It’s all wrong, Rob Fong

Child labor: Bites cares about stemming youth violence. Who doesn’t? But Bites is also a little cynical, so when Sacramento’s Vice Mayor Rob Fong showed up in the middle of a spirited Stand Together meeting at Hiram Johnson in late May, Bites wondered why the conversation turned from youth violence to the new Kings arena.

The meeting was hosted by Sacramento Area Congregations Together and focused on proposed solutions to youth violence, like faith-based mentoring and home visits for kids slipping toward truancy. All good stuff.

But when Fong was called up to the podium, he mentioned that he’d just returned from Vegas, where he was working on the plan for a new arena. (Yeah, that’s what Bites was doing in Vegas, too.) But then, one of the presenters, Diane Hollins-Gunning of the All Nations Church of God in Christ, cornered Fong with a request. Would the vice mayor promise to include internships for kids in his arena plan, she asked. Fong looked out into the audience. You could almost see him counting votes.

“Are you saying that you have young people who want to help us do stuff?” he asked Hollins-Gunning. The crowd bristled with excitement. “Diane, if you have people, we want them!” Bites was almost swept up in the applause. Almost. But it seemed sneaky, linking a new arena, which has had a horrible time attracting community support, to internships for kids. Bites wants kids to have jobs. But not doing the dirty work for a new arena.

Bass-ackward: While Bites is picking on Rob Fong, he deserves a shot for encouraging one of the worst downtown development schemes yet.

Thomas Enterprises, the developers in charge of imagineering the rail yards north of downtown, recently announced that they want to blow a big chunk of their land on a Bass Pro Shops fishing emporium.

According to a Sacramento Bee story on the plan, the sport-fishing supercenter will feature waterfalls, aquariums and boat showrooms.

“I think it could be a potentially great thing,” Fong told the Bee.

Sure, it could potentially be a great thing, if it wasn’t so completely boneheaded.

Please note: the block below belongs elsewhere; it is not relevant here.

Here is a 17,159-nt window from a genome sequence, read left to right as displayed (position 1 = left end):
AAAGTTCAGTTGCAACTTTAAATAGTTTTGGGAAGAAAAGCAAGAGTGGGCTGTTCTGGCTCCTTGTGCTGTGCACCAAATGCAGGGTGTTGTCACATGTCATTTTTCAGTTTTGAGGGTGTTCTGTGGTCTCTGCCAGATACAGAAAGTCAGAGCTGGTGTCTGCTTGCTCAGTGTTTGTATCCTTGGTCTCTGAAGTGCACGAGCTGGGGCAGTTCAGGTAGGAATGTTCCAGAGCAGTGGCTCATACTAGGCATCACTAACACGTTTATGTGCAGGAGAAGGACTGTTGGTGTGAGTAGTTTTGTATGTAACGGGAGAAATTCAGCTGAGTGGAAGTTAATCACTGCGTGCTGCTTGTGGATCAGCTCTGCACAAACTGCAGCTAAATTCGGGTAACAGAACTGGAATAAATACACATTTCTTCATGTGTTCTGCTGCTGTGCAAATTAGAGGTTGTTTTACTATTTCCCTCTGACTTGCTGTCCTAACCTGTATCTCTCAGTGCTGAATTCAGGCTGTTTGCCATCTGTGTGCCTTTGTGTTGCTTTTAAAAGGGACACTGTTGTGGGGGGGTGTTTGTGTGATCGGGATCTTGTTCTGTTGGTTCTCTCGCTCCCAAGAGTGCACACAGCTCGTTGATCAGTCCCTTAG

Let’s rewind three years. Here’s what City Councilman Ray Tretheway told SN&R when the developers were just beginning to craft their vision for the rail yards: “In 20, 25 years from now, there will be 10,000 people living right here.” Tretheway, along with others, imagined a high-density neighborhood built around public transportation that “truly invites Sacramentans to leave their cars.”

Today, we haven’t even broken ground in Sacramento’s model, 21st- century neighborhood, and the fix is on to plop the Death Star right in the middle of the transit village. Why not just cram a Wal-Mart in there and call it a day?

Then there are the readers’ comments following the Bee’s online version of the Bass Pro story. One reader said the megastore would be great because “it’s like an Ikea, for men.” Um, dude?

In fact, a lot of the readers gushed with an excitement that sounded almost scripted. “Oh man, please let this be true,” wrote one. “Bass Pro Shops rule!” wrote another, but with many more exclamation points. “Wow, Wow, Wow,” and so forth. Bites isn’t saying these folks are ringers, but it all sounds a little fishy.

On a sad note: This column once wrote Bret Daniels off as being “sheriffy enough” but having little chance of dislodging rival John McBlanas in the county sheriff’s race.

Unfortunately, Daniels’ true loss came the night before the polls even opened.

Here’s part of the message from Daniels that showed up in Bites’ in-box at around 4 a.m. Tuesday morning:

“I’m very sorry to have to say that my dad passed away earlier this evening after a courageous battle with cancer. I can’t express how much I will miss the person who had the most impact on my life and is the reason I am who I am today. He was a great and compassionate man.”

It was Daniels’ dad who loaned him the money he needed to jump into the race when nobody else would take on the Blanas machine. Bites would have liked to meet the man; he sure didn’t raise a quitter.